NWS: Groundhog Day storm will be an icy mix
Forecast models are predicting this week's "Groundhog Day" storm will track to our west, leaving Central Maryland on the "warm" side of the action. That means we should see no Snowpocalypse. But expect a nasty mix of precipitation. It begins Monday night with a chance of snow, but evolves with snow, sleet, freezing rain and cold rain before ending late on Wednesday.
The storm is forecast to develop east of the Rockies Monday, moving toward Texas and Louisiana before turning Tuesday toward the Ohio Valley.
Meanwhile, high pressure to our north will continue to hold a layer of cold air in place east of the Appalachians. Meteorologists call this "cold air damming." And that layer of cold air will provide the low temperatures - for a while - that will cause the precipitation that's headed our way to freeze when it lands. It's too thin to bring us snow - at least not for long.
The official forecast for BWI-Marshall calls for a chance of snow Monday night, with lows near 25 degrees. Snow and sleet chances are set at 40 percent for Tuesday morning. That will be followed by rain or frezing rain in the afternoon as more warm air slides into the region, flowing counter-clockwise around the low that will be tracking north along the Appalachians to our west. Daytime highs will hover just above the freezing mark.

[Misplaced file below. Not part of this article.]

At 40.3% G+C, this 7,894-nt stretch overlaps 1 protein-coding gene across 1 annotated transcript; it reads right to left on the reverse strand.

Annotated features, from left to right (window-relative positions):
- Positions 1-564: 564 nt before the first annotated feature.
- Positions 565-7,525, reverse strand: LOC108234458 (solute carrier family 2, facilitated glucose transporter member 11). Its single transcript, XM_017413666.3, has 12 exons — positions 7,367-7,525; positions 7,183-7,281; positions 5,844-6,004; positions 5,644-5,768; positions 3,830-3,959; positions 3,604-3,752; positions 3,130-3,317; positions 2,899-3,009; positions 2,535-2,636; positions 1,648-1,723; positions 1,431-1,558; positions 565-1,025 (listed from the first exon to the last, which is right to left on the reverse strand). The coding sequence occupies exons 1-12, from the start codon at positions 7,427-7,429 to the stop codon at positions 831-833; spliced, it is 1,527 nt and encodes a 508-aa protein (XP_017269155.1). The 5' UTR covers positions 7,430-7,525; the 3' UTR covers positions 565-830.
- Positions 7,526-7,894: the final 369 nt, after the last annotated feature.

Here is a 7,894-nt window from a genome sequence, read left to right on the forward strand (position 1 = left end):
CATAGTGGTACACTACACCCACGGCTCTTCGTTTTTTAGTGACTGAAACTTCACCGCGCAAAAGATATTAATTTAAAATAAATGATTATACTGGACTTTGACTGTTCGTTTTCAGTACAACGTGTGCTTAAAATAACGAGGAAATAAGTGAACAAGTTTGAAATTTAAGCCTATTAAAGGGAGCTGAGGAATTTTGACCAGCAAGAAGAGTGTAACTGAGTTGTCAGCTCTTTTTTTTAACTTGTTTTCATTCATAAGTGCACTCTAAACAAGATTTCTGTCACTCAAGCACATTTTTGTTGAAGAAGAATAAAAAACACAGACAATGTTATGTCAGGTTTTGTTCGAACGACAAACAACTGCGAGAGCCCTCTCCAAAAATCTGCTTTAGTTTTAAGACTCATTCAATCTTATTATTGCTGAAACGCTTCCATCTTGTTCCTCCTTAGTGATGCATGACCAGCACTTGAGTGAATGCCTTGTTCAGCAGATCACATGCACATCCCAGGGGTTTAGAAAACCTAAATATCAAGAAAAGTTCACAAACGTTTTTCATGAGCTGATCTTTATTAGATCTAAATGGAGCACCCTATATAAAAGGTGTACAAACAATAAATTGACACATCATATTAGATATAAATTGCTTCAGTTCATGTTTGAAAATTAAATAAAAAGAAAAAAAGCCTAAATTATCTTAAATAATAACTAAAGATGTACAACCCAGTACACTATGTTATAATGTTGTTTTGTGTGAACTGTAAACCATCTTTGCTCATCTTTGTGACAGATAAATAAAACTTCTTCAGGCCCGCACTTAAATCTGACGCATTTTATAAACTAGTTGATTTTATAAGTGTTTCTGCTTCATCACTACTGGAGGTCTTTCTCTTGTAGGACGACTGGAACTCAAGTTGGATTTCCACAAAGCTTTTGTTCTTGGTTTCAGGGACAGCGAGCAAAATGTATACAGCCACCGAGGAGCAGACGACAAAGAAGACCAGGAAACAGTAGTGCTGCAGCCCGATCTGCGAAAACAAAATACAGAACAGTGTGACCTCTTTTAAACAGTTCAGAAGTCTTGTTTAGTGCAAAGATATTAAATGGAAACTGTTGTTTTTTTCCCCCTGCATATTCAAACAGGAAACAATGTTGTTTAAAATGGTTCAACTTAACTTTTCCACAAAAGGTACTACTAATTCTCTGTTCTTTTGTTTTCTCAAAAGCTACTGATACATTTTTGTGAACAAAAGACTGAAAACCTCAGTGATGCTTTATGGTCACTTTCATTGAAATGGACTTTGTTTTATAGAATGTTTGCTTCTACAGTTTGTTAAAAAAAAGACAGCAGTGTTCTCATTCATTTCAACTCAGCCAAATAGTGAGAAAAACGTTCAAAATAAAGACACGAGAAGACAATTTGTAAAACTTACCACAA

The AccuWeather.com folks have us solidly in the icy mix corridor for this storm.
After midnight Wednesday morning, forecasters say we have an 80 percent chance of seeing all rain, with overnight lows at the surface still near freezing. The rain should begin to slack off by mid-afternoon, but forecasters continue with a 30 percent chance of showers into the evening. This event should wash away a good portion of the snow remaining from last Wednesday's storm.
The sun is due back Thursday and Friday, but temperatures will continue to run nearly 10 degrees colder than the norms for this time of year in Baltimore. (We've seen just eight days in January with temperatures averaging above the daily norms. Only seven days were above-average in December.)
The next chance for snow comes next Saturday. Models are hinting at a coastal low forming off the Carolinas. That will be the anniversary of the first of last February's back-to-back blizzards. You may remember them.